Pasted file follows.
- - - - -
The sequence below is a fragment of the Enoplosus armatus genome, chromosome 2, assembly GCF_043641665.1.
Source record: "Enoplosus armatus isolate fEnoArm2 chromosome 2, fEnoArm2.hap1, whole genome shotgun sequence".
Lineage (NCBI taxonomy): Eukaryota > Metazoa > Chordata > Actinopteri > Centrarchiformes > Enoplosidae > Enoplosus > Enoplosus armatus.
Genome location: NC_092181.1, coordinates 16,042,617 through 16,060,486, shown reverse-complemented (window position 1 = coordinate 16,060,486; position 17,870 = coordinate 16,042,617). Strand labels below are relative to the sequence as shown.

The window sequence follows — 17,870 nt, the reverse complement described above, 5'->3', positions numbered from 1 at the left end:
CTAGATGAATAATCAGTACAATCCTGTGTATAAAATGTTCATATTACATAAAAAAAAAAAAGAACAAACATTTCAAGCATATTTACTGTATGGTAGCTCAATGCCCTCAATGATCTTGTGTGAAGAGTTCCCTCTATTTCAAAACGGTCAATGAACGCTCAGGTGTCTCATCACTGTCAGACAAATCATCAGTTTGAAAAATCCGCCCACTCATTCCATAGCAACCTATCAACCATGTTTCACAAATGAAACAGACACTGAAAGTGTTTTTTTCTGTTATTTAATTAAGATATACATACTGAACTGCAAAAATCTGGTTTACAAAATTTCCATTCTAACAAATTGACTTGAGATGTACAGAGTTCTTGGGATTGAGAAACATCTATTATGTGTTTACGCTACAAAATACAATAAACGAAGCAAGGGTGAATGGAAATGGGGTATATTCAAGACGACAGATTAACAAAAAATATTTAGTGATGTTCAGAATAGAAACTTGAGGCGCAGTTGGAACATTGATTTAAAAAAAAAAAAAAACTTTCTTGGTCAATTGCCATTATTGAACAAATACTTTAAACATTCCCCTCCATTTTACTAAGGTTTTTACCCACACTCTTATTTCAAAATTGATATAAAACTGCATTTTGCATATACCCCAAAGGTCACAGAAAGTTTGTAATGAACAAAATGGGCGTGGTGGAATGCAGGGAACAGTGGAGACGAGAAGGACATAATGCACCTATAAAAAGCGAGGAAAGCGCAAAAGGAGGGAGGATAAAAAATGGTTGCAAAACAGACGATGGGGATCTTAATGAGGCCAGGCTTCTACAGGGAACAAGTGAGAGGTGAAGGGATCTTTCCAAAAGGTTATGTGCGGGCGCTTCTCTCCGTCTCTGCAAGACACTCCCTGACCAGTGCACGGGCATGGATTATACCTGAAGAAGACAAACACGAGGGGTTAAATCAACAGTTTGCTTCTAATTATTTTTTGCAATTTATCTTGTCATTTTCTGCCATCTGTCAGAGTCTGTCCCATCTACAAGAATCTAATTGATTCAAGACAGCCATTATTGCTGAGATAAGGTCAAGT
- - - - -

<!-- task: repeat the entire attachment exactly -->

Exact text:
The sequence below is a fragment of the Enoplosus armatus genome, chromosome 2, assembly GCF_043641665.1.
Source record: "Enoplosus armatus isolate fEnoArm2 chromosome 2, fEnoArm2.hap1, whole genome shotgun sequence".
Lineage (NCBI taxonomy): Eukaryota > Metazoa > Chordata > Actinopteri > Centrarchiformes > Enoplosidae > Enoplosus > Enoplosus armatus.
Genome location: NC_092181.1, coordinates 16,042,617 through 16,060,486, shown reverse-complemented (window position 1 = coordinate 16,060,486; position 17,870 = coordinate 16,042,617). Strand labels below are relative to the sequence as shown.

The window sequence follows — 17,870 nt, the reverse complement described above, 5'->3', positions numbered from 1 at the left end:
CTAGATGAATAATCAGTACAATCCTGTGTATAAAATGTTCATATTACATAAAAAAAAAAAAGAACAAACATTTCAAGCATATTTACTGTATGGTAGCTCAATGCCCTCAATGATCTTGTGTGAAGAGTTCCCTCTATTTCAAAACGGTCAATGAACGCTCAGGTGTCTCATCACTGTCAGACAAATCATCAGTTTGAAAAATCCGCCCACTCATTCCATAGCAACCTATCAACCATGTTTCACAAATGAAACAGACACTGAAAGTGTTTTTTTCTGTTATTTAATTAAGATATACATACTGAACTGCAAAAATCTGGTTTACAAAATTTCCATTCTAACAAATTGACTTGAGATGTACAGAGTTCTTGGGATTGAGAAACATCTATTATGTGTTTACGCTACAAAATACAATAAACGAAGCAAGGGTGAATGGAAATGGGGTATATTCAAGACGACAGATTAACAAAAAATATTTAGTGATGTTCAGAATAGAAACTTGAGGCGCAGTTGGAACATTGATTTAAAAAAAAAAAAAAACTTTCTTGGTCAATTGCCATTATTGAACAAATACTTTAAACATTCCCCTCCATTTTACTAAGGTTTTTACCCACACTCTTATTTCAAAATTGATATAAAACTGCATTTTGCATATACCCCAAAGGTCACAGAAAGTTTGTAATGAACAAAATGGGCGTGGTGGAATGCAGGGAACAGTGGAGACGAGAAGGACATAATGCACCTATAAAAAGCGAGGAAAGCGCAAAAGGAGGGAGGATAAAAAATGGTTGCAAAACAGACGATGGGGATCTTAATGAGGCCAGGCTTCTACAGGGAACAAGTGAGAGGTGAAGGGATCTTTCCAAAAGGTTATGTGCGGGCGCTTCTCTCCGTCTCTGCAAGACACTCCCTGACCAGTGCACGGGCATGGATTATACCTGAAGAAGACAAACACGAGGGGTTAAATCAACAGTTTGCTTCTAATTATTTTTTGCAATTTATCTTGTCATTTTCTGCCATCTGTCAGAGTCTGTCCCATCTACAAGAATCTAATTGATTCAAGACAGCCATTATTGCTGAGATAAGGTCAAGT